Featured Research

from universities, journals, and other organizations

Fossil Tooth Remains Of Extinct Rodent Species Discovered: Oldest Find Within This Genus

Date:
August 6, 2009
Source:
Plataforma SINC
Summary:
Scientists have discovered an extinct rodent species, based on fossil tooth remains found in Alborache, Valencia. Eomyops noeliae, from the Eomyidae family, represents the oldest find within this genus in the world.

Incisor tooth fossil of extinct rodent, Eomyops noeliae.
Credit: Francisco Javier Ruiz-Sánchez et al.

An international team of scientists has discovered an extinct rodent species, based on fossil tooth remains found in Alborache, Valencia. Eomyops noeliae, from the Eomyidae family, represents the oldest find within this genus in the world.

The small number of fossils found has prevented the scientists from the University of Valencia (UV), who have led this research study, from being able to gain a full picture of this "new" rodent. However, they have been able to prove - on the basis of just the teeth, the only fossil remains discovered - that Eomyops noeliae was morphologically and biometrically different from other rodents of the Eomyops genus. The new species provides valuable evolutionary, biostratigraphic and paleoenvironmental information related to this rodent, which was of average size within the group.

"Until now, the Eomyops genus was made up of a group of small species and one large one, but no intermediately-sized kinds such as Eomyops noeliae had been found", Francisco Javier Ruiz-Sánchez, lead author of the study published in the French journal Comptes Rendus Palevol and a researcher in the UV's Department of Geology, says.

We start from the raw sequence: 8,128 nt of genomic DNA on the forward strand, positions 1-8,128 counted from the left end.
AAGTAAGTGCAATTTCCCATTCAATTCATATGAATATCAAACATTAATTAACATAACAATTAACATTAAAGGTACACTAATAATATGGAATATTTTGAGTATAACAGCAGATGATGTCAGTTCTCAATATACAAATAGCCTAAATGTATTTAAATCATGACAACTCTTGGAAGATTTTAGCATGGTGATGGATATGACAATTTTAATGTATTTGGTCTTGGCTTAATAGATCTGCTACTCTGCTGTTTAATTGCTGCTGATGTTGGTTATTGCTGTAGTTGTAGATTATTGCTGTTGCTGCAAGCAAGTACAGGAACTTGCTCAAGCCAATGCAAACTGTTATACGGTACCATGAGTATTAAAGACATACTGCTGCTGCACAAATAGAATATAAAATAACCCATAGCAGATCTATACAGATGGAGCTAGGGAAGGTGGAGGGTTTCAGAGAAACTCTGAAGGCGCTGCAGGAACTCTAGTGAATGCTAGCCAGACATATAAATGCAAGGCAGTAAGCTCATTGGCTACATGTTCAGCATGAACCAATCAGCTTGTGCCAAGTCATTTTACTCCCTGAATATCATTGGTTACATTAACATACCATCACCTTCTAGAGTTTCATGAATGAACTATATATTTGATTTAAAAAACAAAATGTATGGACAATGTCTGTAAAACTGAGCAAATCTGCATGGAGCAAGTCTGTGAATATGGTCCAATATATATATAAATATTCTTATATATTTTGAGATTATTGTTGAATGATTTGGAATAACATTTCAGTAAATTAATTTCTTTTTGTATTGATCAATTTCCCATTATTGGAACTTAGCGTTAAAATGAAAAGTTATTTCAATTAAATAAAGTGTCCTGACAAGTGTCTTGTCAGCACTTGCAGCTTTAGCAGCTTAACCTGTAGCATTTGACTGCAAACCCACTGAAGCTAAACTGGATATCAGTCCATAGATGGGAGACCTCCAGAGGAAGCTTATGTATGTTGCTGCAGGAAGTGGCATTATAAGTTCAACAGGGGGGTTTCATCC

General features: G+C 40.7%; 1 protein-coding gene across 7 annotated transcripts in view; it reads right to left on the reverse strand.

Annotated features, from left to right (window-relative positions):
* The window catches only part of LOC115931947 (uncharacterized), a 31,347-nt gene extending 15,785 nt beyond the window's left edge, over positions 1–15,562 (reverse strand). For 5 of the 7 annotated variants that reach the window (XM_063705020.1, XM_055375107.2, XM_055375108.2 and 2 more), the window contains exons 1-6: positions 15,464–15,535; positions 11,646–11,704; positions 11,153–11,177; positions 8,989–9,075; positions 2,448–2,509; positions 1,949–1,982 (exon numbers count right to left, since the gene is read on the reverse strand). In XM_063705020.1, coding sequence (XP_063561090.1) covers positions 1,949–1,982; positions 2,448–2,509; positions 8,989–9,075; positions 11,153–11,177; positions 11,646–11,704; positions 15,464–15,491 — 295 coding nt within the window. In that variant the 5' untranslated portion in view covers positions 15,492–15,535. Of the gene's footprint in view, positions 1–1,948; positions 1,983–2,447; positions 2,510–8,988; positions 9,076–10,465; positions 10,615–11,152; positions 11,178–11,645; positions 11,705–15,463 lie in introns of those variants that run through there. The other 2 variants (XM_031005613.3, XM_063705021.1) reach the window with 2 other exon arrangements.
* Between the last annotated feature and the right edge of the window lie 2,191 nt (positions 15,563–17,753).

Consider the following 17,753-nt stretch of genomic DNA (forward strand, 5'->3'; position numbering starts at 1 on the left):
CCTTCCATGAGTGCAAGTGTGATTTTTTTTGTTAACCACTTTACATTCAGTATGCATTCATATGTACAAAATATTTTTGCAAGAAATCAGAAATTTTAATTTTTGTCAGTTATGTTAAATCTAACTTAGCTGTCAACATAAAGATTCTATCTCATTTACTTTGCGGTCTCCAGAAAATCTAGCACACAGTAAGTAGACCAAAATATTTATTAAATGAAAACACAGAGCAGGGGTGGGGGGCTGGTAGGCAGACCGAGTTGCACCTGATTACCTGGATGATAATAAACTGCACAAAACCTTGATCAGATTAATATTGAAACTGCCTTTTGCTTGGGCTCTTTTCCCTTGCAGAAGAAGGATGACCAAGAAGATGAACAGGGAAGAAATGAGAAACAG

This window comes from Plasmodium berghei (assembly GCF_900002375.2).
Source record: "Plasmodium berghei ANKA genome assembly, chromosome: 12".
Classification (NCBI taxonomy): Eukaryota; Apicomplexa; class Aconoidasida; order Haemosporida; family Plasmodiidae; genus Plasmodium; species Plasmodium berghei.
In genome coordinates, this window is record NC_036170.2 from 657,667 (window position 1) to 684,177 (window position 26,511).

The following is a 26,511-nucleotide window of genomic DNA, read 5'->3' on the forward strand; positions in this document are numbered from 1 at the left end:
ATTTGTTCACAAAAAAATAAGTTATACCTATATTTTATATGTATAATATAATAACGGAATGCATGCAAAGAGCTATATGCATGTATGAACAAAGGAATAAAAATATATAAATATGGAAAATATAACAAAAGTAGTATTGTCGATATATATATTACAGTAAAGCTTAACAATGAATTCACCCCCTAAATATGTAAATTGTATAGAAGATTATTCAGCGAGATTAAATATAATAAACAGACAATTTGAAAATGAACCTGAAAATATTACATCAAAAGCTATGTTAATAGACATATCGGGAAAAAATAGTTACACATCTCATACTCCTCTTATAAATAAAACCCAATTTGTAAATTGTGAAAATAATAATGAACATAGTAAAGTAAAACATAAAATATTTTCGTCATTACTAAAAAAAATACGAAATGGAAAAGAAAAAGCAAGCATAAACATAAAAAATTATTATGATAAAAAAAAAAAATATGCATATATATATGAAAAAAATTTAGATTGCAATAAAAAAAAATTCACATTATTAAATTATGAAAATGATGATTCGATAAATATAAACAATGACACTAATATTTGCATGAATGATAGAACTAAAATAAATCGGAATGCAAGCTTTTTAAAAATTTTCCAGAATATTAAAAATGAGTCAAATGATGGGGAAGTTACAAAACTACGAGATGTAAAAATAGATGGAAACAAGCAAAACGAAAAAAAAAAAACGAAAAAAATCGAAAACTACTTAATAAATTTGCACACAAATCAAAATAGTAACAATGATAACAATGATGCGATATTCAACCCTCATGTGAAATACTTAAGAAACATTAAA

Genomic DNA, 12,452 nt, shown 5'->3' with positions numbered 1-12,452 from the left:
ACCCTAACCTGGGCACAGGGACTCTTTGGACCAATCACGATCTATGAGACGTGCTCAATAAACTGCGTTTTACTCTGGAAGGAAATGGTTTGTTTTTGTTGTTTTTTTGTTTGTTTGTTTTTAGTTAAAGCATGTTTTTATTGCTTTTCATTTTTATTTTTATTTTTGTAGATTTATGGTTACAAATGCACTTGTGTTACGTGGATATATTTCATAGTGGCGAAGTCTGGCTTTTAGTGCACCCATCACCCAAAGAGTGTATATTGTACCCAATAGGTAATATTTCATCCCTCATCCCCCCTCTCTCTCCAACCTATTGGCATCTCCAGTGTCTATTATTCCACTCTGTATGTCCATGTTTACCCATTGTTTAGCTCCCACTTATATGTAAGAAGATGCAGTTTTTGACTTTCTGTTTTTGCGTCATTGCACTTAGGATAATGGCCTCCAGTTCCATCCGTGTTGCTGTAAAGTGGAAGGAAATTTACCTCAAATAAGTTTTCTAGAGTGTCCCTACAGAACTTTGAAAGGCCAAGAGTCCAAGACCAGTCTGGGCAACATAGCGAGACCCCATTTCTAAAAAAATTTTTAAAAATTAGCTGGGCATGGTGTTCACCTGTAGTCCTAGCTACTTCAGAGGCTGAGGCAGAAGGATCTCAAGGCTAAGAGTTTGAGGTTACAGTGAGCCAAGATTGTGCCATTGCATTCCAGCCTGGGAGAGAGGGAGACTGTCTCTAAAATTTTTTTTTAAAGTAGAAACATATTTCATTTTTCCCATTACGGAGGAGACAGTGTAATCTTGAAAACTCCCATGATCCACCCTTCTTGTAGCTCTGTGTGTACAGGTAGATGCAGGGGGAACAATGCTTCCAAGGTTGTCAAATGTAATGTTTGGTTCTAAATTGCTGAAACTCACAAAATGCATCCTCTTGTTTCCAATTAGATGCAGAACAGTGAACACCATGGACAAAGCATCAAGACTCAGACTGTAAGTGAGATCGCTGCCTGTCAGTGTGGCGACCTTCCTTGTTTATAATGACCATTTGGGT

The palaeontologists have also confirmed the age of the find. "The fossils found in the Morteral 20A deposit in Valencia show that this is the oldest species within the genus known in the world with absolute certainty", points out Ruiz-Sánchez. According to this data, Eomyops noeliae would have lived during the Aragonese period "perhaps between the Lower and Middle Miocene (around 16 million years ago)", underscores the researcher.

The rodent's wet environment

The varied fauna of micro-mammals and the new species found in the Valencian deposit provide information about the environmental conditions in which these animals would have lived at the time. "The rodent taxa found show evidence that the environment was very wet", says Ruiz-Sánchez, even though the full study on all the fossil rodent remains, begun with this new eomyid, has still not been completed.

According to the study, the environment was "relatively thickly wooded, and the climate was wet", although other factors such as temperature have not yet been defined.

The biogeographical data also show that Eomyops noeliae lived throughout the east of the Iberian Peninsula during the Lower-Middle Miocene. This has been confirmed from the Eomyops species remains excavated from the "most recent" Morteral 22 deposit, which is very close to Morteral 20A.

Ruiz-Sánchez says the finds of this species' teeth in deposit strata separated by just a few metres show that "how this species survived in the east of the peninsula over a specific time period that is currently hard to define, but which must have gone on for several tens of thousands of years".


Story Source:

The above story is based on materials provided by Plataforma SINC. Note: Materials may be edited for content and length.


Journal Reference: